It is known that many physical and chemical experiments are frequently protected from external electromagnetic disturbances by means of the well-known Faraday cages1. A variant of these cages is an interleaving structure, built with alternating layers of metal and organic material2, but unlike the conventional Faraday cages this kind of structures seem to cause modification of measurements taken inside it. So, in one of the many experiments carried out with such device, strong variations in the measurements of decay rate of Ra-226 were claimed to be observed2. Such a strange result was at variance with the standard exponential decay. To our knowledge, no scientific literature about the repetition of such experiment was found. In this respect, we decided to perform several experiments on decay rates measurements of several nuclides (Ra-226, Tl-204 and Sr90/I90) using a Geiger–Müller (GM) counter along with a similar enclosure. Besides, we also obtained the spectrum of Cs-137 by means of a multichannel analyser. The question on whether the GM counter tube was stable enough or not was addressed in several ways3. As discussed in Ref.4, the GM counter we used is stable and robust enough for such task. Besides, the GM counter tube environmental test provided by the manufacturer was considered (see the Appendix in Supplementary Material). Anomalous results when measuring decay rates of radionuclides were observed3. For example, the Ra-226 decay rates measurements increased up to 1.2%, and up to 0.8% for other nuclides. Regarding the Cs-137 spectrum measurement, the result was a displacement of the spectrum to lower energies and an increment of the photopeak of about 4%.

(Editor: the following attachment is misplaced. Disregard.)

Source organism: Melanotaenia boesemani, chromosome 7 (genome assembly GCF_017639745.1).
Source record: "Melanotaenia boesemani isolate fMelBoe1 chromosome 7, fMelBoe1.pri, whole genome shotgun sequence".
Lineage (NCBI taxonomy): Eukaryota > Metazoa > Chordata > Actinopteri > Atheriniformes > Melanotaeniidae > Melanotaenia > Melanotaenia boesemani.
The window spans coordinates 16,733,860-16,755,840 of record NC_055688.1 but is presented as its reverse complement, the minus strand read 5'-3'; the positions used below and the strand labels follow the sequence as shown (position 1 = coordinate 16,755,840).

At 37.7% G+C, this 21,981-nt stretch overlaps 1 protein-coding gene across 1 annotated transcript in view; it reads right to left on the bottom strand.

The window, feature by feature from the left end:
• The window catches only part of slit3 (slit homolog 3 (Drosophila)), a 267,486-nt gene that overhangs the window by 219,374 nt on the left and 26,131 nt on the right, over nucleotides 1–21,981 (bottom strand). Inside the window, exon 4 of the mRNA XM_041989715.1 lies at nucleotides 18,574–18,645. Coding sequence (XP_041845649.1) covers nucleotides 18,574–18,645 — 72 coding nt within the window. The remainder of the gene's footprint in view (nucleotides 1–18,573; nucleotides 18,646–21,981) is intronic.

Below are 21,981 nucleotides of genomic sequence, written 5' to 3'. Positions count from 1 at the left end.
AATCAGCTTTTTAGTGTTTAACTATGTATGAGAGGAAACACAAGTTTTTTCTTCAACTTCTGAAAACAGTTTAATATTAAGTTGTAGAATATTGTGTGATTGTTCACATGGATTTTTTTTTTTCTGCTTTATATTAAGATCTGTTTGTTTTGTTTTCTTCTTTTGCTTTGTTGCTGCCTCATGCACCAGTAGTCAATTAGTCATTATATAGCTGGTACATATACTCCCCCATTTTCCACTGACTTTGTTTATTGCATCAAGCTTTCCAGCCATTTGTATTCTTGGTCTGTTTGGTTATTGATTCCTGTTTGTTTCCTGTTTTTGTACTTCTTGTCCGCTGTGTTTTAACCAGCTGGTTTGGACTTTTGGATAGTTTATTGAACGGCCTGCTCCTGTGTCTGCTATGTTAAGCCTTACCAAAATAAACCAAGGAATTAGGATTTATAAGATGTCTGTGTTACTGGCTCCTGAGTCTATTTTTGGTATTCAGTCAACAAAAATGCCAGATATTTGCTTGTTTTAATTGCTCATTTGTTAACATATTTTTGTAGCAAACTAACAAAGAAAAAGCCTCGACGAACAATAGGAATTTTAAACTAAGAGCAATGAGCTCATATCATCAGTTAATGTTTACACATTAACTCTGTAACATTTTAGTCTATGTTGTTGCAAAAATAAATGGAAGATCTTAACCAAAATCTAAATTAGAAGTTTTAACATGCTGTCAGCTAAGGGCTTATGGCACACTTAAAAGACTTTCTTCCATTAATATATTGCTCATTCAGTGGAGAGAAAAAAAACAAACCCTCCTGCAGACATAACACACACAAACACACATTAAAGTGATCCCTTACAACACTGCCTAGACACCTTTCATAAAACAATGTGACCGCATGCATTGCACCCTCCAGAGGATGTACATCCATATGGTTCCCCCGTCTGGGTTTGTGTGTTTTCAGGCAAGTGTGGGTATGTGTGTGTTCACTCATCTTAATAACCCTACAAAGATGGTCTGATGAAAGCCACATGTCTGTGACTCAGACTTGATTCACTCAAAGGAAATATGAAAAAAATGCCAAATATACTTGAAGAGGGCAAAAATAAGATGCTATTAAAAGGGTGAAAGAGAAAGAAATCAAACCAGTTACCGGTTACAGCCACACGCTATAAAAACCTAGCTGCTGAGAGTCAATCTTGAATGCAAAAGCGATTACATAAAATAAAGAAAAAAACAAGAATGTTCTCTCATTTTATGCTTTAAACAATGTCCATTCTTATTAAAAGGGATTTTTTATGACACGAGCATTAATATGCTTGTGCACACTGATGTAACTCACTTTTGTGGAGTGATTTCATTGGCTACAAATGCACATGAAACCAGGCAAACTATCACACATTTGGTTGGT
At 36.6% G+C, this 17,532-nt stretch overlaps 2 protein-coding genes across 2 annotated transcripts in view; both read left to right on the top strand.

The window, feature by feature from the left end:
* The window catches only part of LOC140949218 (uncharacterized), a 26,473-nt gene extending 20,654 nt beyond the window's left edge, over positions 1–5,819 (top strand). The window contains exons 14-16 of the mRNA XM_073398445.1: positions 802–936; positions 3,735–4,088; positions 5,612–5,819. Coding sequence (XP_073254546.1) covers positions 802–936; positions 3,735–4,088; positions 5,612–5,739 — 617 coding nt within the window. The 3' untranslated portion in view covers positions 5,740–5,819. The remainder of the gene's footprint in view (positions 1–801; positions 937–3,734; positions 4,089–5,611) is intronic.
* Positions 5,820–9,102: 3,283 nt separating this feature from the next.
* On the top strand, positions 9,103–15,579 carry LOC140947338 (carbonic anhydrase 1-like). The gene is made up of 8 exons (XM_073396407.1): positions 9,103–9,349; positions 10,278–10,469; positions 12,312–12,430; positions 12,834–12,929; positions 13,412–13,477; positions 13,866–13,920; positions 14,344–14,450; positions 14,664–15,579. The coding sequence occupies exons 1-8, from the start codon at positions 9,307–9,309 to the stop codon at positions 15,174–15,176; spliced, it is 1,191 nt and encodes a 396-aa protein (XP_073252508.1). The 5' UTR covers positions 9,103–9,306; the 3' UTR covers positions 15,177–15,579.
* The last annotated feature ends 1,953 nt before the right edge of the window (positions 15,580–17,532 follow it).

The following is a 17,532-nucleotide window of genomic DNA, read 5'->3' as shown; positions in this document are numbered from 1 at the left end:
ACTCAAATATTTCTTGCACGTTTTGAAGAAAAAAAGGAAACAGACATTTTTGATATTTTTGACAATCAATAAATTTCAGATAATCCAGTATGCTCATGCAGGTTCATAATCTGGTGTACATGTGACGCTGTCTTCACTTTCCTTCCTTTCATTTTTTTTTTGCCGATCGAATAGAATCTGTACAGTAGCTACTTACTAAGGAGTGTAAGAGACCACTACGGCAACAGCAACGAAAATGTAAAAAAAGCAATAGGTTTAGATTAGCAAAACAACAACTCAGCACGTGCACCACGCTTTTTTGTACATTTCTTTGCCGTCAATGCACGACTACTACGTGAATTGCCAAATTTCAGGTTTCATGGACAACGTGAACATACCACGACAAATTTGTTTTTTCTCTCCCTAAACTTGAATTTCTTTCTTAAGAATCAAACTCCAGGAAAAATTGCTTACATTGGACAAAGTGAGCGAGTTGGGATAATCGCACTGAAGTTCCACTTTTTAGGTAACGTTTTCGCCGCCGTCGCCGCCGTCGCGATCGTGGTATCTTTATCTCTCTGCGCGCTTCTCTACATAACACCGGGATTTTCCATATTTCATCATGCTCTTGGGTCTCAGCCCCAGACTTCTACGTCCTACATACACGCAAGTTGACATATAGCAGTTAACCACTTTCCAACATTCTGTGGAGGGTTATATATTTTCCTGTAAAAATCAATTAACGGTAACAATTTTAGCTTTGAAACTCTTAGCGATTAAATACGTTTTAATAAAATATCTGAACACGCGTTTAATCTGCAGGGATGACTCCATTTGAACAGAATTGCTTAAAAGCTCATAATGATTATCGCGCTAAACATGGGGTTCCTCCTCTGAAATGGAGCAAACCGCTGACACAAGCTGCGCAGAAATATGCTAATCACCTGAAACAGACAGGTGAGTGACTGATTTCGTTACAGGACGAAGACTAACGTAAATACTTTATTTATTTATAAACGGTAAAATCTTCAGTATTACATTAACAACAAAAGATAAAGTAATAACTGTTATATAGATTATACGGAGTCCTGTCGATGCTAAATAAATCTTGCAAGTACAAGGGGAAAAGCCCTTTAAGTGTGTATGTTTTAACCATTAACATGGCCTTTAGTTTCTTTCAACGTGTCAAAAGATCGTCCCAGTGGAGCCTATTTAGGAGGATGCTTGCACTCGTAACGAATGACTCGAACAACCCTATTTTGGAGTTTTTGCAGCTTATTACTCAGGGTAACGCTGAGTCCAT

One hypothesis about the reason for such a variability was that the structure caused perturbations in the electronics of the detectors. Taking into account that one parameter that determines the duration of the pulses generated by the GM counter and the MCA is the time constant of the measuring circuit5, another experiment was carried out by using a RC low-pass filter. The measurements of the time constant yielded an increase of about 5%.

The next step was the capacitance measurement of an ultra-stable capacitor in the inside and outside of our interleaving structure. A change in the capacitance of 0.8–1% was observed. The problem became even more puzzling when Scholkmann found that our data could be correlated with cosmic weather indices like the geomagnetic activity (GMA) and with the cosmic ray induced neutron counts (CRN)6. To address this problem, we first looked for the circumstances under which these anomalous behaviours took place7,8. Subsequently in a work by Pommè and Pelzcar9 it was concluded that correlation with ambient humidity should also be considered. This was an indication for the improvement of our work and consequently, in a subsequent experiment10 we used outdoor values of the relative humidity provided by the Spanish State Agency AEMET11. A correlation between capacitance Cp and GMA (R2 = 36%) was found.